Dealing with debt can be a really confusing experience. You start off keeping track of your loans, and thinking that you have enough to cover them, but one miscalculation or late payment could push you into financial trouble.
Often, we don’t think there’s any other option for dealing with debt than continuing to pay big interest rates, or, if we’re badly in debt, hoping that the problem will simply go away.
The truth is, if we do’t deal with our debt: whether that’s through debt consolidation or government approved schemes like Individual Voluntary Agreements (IVAs), debt collection companies like Cabot Financial will continue to make our lives hell, and we could lose our homes and other valuable assets.
In this article, we’ll cover exactly how debt consolidation works, your options for debt consolidation, and whether debt consolidation is the best way to deal with debt.
Is consolidation the best way to deal with debt?
Debt consolidation can be a good way to deal with debt, as it allows you to put all your debts on a single, low-interest loan, possibly reducing the amount of interest you pay, and helping you clear your debt faster.
However, debt consolidation is not the best way to deal with debt if you can’t get a low interest loan because of bad credit, or you will struggle to pay off what you owe within a low or zero interest period.
Let’s explore all the details of debt consolidation, and look at other options for dealing with debt, so that you can decide on the best course of action.
What is debt consolidation?
Debt consolidation is taking out a loan to pay off your existing debts. This will put all the money you owe in different places (with its varying rates of interest), into one simple monthly repayment.
Using a consolidation loan to pay off all your different debts at once, and then paying off the balance with one manageable, monthly payment can be really helpful with keeping track of your debt, and ensuring that you don’t miss any payments or accrue any late fees. If you know exactly what you’re paying off every month, you will be able to budget better and work to clear your existing debt faster.
Even better, you may be able to pay a lower rate of interest on a debt consolidation loan than the combined rate you’re paying on your existing debts. Some credit cards offer 0% balance transfer cards, meaning that you can put your debt from different cards onto one card, and pay it off at zero added interest. However, you should only consider this option if you’re sure you can afford to pay off your debts within the 0% interest period, as interest rates rise quickly after this.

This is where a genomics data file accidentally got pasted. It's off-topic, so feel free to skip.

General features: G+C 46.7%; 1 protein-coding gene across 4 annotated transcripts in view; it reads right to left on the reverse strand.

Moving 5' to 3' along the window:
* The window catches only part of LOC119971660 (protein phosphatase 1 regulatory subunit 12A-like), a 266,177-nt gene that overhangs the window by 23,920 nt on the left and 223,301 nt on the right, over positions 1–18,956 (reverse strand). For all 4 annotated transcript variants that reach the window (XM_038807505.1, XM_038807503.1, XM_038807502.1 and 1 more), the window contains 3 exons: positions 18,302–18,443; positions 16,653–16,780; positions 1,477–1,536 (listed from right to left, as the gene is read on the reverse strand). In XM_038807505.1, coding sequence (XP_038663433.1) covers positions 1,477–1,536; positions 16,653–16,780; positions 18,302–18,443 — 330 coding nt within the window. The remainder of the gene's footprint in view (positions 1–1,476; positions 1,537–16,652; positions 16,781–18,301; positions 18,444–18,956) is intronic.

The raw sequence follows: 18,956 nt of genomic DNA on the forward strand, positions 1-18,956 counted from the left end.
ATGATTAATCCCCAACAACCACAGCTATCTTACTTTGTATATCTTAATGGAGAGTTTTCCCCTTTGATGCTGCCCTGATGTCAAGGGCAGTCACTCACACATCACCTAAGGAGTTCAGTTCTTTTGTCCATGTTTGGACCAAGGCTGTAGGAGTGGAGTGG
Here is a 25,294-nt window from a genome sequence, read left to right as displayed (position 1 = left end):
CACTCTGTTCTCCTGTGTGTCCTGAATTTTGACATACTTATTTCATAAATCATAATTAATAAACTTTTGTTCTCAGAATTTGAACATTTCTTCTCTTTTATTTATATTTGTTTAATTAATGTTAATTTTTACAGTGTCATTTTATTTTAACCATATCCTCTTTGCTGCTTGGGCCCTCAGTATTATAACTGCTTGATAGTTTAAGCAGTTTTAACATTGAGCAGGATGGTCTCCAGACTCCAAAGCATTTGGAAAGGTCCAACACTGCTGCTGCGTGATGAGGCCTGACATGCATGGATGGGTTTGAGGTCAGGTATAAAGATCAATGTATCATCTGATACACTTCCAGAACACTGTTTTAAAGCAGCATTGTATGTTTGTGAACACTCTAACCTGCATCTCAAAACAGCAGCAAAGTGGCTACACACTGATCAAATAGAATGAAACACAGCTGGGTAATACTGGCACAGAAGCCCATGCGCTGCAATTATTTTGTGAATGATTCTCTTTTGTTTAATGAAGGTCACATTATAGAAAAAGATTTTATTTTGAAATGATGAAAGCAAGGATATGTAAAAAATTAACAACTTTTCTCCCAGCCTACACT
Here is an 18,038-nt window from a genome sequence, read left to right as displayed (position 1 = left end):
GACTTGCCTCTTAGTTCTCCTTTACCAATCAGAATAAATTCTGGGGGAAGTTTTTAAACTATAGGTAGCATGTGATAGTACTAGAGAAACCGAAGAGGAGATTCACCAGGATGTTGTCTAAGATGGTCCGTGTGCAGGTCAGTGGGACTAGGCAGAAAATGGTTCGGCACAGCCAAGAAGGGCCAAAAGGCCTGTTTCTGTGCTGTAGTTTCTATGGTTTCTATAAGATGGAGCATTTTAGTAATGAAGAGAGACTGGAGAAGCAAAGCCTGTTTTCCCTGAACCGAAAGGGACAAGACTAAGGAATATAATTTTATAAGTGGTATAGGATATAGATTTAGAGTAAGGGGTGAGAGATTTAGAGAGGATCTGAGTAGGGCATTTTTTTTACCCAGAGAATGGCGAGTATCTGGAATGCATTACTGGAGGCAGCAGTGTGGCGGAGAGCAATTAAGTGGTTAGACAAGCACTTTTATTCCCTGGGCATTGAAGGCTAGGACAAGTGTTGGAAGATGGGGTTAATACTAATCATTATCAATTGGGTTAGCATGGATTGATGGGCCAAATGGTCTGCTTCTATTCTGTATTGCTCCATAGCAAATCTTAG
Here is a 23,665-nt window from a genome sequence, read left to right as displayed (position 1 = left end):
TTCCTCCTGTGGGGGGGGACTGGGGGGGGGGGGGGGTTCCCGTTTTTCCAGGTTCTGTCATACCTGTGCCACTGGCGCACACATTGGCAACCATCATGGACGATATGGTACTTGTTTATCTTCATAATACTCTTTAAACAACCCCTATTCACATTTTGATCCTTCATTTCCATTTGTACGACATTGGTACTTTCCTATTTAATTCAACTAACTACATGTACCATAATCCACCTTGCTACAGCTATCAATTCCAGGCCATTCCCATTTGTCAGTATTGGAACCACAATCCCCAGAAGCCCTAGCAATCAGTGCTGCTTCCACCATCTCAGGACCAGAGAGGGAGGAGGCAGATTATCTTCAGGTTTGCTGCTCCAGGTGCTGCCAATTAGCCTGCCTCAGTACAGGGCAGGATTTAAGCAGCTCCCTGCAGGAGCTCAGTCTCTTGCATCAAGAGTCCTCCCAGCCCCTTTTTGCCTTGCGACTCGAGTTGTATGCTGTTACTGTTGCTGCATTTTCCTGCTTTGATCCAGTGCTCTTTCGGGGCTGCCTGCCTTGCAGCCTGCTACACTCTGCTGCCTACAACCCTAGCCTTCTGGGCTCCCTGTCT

Is debt consolidation the right choice for me?
We’ve put together a list of pros and cons for debt consolidation, to help you work out if it is the right choice for you.
- If you get a consolidation loan with lower interest rates, could be cheaper and faster to pay off your debts
- You’ll only owe money to a single lender, helping you budget more easily
- Helps you organise your debt into one place, reducing risk of missing or forgetting payments
- Helps protect your credit score. Although your credit score may initially dip when you take out a debt consolidation loan, making regular payments on time (which should be easier if you’re paying less interest) will improve it.
- Upfront costs. Some debt consolidation loans come with fees such as balance transfer fees and annual fees. You should always check these before deciding to take out a debt consolidation loan. Forbes.com has a consolidation loans checker that helps you compare consolidation loans without harming your credit score.
- You may end up paying more interest over time, if you’re paying off less money per month through your consolidation loan.
- They aren’t a cure for financial problems. Debt consolidation loans simply move the debt, and although this makes it easier to pay it off in a single payment, potentially with lower interest, this may not help if you struggle with problem debt, or have a tendency to keep using credit.